For nearly 200 years, New York City Mission Society has been a force for positive change in the lives of New Yorkers in need.
Highlights of 200 years of service to New York City
New York City was in the midst of a severe economic crisis crowded with newly arrived immigrants, rampant with disease and widespread poverty.
New York City Mission Society (then called the New York Religious Tract Society) was formed in an effort to inspire hope to the masses that flooded the city.
At the time, the organization’s mission was to provide Christian tracts to every New Yorker willing to receive them.
First half of the 1800’s
New York City Mission Society provided relief in the form of food, clothing, schooling, and access to health care to people in need.
This work led to the development of the Association for Improving the Conditions of the Poor (AICP), a “spin-off” organization that ultimately evolved into today’s Community Service Society, one of New York’s prominent human service providers.
Second half of the 1800’s
New York City Mission Society created ward libraries that were a forerunner to New York City’s public library system in the 1850s.
Developed an employment agency for women and children and established a visiting nurse service in lower Manhattan.
Continued expansion of reading programs, vocational training, trips to the country for urban children, and visiting nurse services.
Financed trips to the countryside for the urban poor that provided a model for the Fresh Air Fund, which was launched in 1877 with the strong participation of New York City Mission Society’s leadership.
New York City Mission Society primarily worked with the poor in the congregations of its affiliated churches.
First half of 1900’s
New York City Mission Society maintained firm authority over its churches, overseeing their budgets, raising funds for endowments, and other vital administrative responsibilities.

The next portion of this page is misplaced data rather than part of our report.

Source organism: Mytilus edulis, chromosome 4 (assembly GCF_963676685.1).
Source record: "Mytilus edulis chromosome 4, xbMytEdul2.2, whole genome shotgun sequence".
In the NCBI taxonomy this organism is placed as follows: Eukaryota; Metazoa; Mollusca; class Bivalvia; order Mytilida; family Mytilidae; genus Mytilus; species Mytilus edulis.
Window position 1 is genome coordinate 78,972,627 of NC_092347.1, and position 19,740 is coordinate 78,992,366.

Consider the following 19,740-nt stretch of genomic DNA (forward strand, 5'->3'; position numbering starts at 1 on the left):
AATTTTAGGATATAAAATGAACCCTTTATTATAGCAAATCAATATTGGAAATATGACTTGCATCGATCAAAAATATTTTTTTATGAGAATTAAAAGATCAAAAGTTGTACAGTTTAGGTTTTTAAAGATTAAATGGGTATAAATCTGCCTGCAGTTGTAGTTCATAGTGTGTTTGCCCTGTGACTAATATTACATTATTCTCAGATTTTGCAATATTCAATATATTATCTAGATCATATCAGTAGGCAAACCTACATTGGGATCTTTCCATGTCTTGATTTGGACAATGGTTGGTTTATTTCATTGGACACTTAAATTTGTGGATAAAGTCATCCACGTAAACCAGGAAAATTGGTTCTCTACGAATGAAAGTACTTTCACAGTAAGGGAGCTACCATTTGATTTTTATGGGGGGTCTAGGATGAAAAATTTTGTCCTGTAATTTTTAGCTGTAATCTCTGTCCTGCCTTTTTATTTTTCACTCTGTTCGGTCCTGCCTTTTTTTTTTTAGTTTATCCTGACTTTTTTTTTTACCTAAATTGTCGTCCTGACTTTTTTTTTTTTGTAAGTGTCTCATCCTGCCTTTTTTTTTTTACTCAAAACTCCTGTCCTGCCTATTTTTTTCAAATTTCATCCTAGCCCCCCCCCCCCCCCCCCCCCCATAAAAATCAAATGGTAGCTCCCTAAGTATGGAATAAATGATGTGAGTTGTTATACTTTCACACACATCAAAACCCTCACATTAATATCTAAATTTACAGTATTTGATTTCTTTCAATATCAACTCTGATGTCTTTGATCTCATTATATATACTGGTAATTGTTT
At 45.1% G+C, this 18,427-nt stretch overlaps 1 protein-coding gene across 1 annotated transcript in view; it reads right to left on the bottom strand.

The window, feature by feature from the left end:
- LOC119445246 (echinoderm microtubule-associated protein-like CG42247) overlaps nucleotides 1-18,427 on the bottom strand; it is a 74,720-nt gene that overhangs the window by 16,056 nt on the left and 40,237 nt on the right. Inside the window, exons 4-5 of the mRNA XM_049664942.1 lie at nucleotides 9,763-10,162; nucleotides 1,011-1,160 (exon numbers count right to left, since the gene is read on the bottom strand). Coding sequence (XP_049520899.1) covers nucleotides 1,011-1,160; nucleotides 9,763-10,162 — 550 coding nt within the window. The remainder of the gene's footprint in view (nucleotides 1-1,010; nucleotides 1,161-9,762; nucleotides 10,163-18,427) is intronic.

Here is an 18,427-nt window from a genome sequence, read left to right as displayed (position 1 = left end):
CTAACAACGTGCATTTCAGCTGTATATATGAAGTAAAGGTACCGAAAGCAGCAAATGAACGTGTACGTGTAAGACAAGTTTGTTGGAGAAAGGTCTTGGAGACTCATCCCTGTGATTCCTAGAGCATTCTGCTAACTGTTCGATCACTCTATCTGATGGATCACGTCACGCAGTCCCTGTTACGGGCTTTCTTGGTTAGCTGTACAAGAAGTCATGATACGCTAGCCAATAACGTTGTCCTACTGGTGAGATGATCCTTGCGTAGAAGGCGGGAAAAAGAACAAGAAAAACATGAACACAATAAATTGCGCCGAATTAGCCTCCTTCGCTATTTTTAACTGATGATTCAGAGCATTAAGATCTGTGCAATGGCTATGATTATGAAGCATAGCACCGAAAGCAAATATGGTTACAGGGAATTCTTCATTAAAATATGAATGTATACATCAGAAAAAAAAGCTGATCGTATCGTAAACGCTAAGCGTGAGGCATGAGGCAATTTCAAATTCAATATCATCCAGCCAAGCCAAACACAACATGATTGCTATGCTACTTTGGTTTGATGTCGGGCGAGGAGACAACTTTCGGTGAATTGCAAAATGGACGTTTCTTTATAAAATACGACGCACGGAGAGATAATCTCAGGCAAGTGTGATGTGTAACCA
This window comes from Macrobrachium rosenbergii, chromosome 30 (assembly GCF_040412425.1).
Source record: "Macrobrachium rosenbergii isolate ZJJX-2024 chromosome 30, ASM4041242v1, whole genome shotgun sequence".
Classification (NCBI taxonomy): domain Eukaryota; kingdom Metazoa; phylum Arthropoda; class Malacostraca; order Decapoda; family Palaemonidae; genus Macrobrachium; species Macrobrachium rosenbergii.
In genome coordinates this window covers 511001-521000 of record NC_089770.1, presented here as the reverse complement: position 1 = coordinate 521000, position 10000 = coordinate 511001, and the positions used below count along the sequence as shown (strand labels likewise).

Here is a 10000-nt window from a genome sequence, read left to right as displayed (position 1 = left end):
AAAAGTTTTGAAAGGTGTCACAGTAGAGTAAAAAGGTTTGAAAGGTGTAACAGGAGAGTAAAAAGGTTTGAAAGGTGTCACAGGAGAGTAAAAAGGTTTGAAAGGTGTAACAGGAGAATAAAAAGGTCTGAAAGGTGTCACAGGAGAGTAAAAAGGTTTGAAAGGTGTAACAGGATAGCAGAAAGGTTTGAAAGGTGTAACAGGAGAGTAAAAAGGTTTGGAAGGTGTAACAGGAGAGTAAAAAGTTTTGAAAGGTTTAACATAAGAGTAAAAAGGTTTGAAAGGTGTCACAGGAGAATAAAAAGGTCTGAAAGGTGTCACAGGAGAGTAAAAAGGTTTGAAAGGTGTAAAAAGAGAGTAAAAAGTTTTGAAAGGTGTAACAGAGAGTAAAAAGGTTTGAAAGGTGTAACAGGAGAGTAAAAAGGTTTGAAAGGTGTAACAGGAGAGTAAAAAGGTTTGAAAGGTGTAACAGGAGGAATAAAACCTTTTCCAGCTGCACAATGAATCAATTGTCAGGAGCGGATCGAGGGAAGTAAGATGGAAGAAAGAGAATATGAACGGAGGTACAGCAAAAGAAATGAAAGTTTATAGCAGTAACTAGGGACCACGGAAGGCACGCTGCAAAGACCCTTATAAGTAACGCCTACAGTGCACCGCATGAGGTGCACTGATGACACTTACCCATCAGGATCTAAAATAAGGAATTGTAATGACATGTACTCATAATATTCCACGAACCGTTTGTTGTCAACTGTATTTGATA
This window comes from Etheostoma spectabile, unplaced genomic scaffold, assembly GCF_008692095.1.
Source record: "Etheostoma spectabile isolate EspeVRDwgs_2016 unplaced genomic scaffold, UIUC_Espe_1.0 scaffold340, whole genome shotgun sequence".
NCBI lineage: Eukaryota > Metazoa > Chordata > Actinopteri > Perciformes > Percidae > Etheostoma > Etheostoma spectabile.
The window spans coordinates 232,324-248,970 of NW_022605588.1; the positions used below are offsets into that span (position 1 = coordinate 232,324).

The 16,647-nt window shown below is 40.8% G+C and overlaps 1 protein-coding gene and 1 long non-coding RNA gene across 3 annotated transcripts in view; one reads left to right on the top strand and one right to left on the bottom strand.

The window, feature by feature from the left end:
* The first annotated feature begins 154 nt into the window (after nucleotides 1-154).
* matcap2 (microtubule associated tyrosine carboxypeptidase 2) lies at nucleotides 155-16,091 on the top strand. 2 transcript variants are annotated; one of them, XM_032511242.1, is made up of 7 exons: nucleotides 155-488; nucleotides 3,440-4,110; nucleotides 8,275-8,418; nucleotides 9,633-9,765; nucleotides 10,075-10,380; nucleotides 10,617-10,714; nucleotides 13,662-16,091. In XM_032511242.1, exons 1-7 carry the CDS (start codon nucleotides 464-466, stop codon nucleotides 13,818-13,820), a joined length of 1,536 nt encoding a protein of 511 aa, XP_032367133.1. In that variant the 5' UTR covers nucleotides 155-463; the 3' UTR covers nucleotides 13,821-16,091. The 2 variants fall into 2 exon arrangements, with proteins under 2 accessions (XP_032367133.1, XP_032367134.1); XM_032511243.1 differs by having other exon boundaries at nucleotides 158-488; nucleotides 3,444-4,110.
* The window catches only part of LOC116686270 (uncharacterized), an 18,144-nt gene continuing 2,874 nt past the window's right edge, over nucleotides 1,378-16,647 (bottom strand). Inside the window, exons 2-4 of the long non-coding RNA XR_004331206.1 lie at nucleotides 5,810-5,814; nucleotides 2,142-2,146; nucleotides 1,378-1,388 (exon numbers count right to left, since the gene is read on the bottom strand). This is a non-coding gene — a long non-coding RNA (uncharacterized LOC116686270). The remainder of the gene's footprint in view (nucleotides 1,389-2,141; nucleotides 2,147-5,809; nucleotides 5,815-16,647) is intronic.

New York City Mission Society began to de-emphasize its direct work in and with churches.
New York City Mission Society opened the Harlem Unit, which provided services for the African-American children and families of this largely underserved community.
New York City Mission Society, in collaboration with several local churches, initiated New York City’s first sleep-away camp for African-American children.
Originally located on Staten Island, the camp moved to Dutchess County when New York City Mission Society received a donation of land bearing the name “Minisink.” With this move, the camp became known as Camp Minisink.
Minisink staff left their church offices and established headquarters in a townhouse at 348 Convent Avenue. Thus, the Minisink Townhouse was born.
The Minisink Townhouse operated numerous developmental programs during the school year, including the Leadership Training Class, the Girls Choir, the Dance Club, and the Indian Lore Club.
New York City Mission Society operated three camping programs, Camp Minisink and Camp Sharparoon for children and teens, and Camp Green Acres, for families and seniors.